In summary, this “papillary-like main pancreatic duct invaginated” PJ anastomosis may reduce the grade B/C POPF after pancreaticoduodenectomy without prolonged operation time and is relatively simple and easy-to-learn. With a further randomized trial, it may provide a better option to pancreatic surgeons for cases with soft pancreatic texture and a small main pancreatic duct.

Methods

Patients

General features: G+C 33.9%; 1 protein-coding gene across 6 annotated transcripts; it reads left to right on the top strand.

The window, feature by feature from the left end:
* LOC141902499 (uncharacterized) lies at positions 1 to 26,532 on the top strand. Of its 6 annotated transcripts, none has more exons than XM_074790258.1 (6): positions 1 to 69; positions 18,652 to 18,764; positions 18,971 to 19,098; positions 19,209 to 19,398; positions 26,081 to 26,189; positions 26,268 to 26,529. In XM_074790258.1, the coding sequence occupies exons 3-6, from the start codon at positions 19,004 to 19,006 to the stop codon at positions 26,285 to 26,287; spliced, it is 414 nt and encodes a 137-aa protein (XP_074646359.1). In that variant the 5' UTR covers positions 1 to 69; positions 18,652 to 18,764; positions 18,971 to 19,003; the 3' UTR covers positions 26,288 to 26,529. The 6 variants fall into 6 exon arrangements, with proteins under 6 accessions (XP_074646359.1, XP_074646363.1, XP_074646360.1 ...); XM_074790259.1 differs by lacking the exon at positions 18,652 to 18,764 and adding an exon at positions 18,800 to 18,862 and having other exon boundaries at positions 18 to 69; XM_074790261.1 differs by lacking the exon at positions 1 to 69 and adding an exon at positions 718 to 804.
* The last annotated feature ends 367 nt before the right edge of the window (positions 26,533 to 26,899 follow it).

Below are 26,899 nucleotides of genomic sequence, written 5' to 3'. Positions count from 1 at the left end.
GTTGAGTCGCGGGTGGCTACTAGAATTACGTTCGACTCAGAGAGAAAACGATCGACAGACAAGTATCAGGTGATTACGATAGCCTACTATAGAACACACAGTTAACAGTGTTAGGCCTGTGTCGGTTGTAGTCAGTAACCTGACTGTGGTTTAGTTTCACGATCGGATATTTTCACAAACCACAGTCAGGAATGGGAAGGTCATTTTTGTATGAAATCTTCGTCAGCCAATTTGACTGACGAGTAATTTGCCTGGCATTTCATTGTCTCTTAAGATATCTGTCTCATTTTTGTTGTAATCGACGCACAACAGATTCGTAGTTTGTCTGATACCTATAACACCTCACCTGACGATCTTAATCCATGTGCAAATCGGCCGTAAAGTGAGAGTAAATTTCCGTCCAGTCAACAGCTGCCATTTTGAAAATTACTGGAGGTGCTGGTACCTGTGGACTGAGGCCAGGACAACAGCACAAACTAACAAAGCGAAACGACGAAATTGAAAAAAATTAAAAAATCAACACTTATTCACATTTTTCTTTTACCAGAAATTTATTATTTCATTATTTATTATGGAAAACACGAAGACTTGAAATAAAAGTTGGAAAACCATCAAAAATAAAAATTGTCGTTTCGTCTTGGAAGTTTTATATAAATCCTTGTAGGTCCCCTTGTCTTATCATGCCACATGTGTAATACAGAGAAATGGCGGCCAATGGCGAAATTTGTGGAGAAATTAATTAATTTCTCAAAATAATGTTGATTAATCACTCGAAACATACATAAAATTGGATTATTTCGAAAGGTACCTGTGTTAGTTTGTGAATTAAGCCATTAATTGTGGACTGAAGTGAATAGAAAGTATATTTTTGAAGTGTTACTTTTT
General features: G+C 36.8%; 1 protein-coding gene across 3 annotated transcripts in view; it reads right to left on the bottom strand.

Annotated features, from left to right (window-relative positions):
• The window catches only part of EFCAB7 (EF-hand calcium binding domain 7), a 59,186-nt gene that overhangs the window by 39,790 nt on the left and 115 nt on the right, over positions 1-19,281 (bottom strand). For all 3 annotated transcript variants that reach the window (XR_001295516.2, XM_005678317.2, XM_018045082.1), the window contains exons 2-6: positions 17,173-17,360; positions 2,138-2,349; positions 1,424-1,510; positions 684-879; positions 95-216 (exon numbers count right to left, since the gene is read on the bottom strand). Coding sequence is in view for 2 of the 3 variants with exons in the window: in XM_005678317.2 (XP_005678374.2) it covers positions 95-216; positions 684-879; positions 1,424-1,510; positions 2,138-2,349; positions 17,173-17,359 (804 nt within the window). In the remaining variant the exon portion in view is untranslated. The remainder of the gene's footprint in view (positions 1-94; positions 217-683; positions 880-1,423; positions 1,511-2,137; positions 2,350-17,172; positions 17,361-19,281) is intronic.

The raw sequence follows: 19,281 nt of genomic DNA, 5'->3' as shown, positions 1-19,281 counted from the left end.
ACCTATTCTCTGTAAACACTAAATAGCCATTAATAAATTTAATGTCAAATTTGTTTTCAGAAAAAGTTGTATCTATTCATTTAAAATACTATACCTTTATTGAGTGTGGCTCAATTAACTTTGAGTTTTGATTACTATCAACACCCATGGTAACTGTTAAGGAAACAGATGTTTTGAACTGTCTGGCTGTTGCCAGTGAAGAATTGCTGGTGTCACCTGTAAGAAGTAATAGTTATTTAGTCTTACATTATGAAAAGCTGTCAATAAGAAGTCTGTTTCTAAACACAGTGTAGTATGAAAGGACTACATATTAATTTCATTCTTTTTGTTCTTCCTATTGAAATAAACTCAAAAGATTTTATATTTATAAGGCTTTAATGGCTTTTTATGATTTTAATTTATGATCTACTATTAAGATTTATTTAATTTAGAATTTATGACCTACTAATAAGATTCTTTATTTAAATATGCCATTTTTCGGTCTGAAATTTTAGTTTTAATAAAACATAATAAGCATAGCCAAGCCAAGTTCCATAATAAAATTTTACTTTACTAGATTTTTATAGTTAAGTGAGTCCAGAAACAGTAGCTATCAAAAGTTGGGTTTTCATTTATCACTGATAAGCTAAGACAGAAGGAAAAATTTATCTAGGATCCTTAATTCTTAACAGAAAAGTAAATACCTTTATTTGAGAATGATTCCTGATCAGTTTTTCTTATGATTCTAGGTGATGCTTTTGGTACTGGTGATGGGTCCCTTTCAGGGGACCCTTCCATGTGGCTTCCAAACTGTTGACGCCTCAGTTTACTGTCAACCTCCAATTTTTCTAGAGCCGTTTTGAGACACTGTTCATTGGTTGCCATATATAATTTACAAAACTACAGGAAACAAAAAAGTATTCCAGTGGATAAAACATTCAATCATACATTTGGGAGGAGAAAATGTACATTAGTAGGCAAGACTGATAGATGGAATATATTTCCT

This study was approved by the Human Research Ethics Committee at Shanghai Cancer Center, Fudan University. Informed consent was obtained from each patient according to the committee's regulation. In this study, we summarized the related data of 51 patients treated with the new method from January 2010 to September 2012 in Shanghai Cancer Center. We retrospectively compared these cases with other 41 cases that underwent the duct-to-mucosa method during the same period. All of the pancreatic remnants were of the normal soft pancreas variety. The normal soft pancreas had a main pancreatic duct diameter of <3.5 mm in the head, normal exocrine and endocrine functions and an absence of pancreatitis or fibrosis in postoperative pathologic specimens. We use a ruler to measure the diameter of the main pancreatic duct on the cutting surface of the remnant pancreas after the incisal margin has been proved negative by the intraoperative fast frozen pathology. The two groups were not consecutive and one experienced surgeon performed all the cases. Drainage amylase, blood amylase, white blood cells (WBC), and blood glucose (BG) were measured on postoperative day (POD) 1 and 3. Computed tomography (CT) scans were performed for suspicion of intraabdominal abscess, fluid collection, or fistula after surgery. Complications were graded according to Clavien's classification10 and the POPF was diagnosed according to the International Study Group of Pancreatic Fistula (ISGPF) guidelines. The definition of pancreatic fistula is a drain output of any measurable volume of fluid on or after POD 3 with the amylase content greater than 3 times the serum amylase activity. Three different grades of POPF (grades A, B, C) are defined by ISGPF according to the clinical impact on the patient's hospital course. Grade A, also called “transient fistula”, has no clinical impact. A CT scan typically shows no peripancreatic collections and the use of total parenteral nutrition, antibiotics, or somatostatin analogues are not needed. Grade B is always associated with abdominal pain, fever, and/or leukocytosis, and antibiotics are usually required; somatostatin analogues may also be used. A CT scan may show peripancreatic collections requiring repositioning of the drains. Often the patient is fasting and supported with partial or total parenteral or enteral nutrition that usually leads to a delayed discharge. Grade C is severe, and always shows a major change in clinical management or a deviation from the normal clinical pathway. A CT scan usually shows worrisome peripancreatic collections that require percutaneous drainage or re-exploration. There are often associated complications such as sepsis and organ dysfunction, and the possibility of postoperative mortality rises12.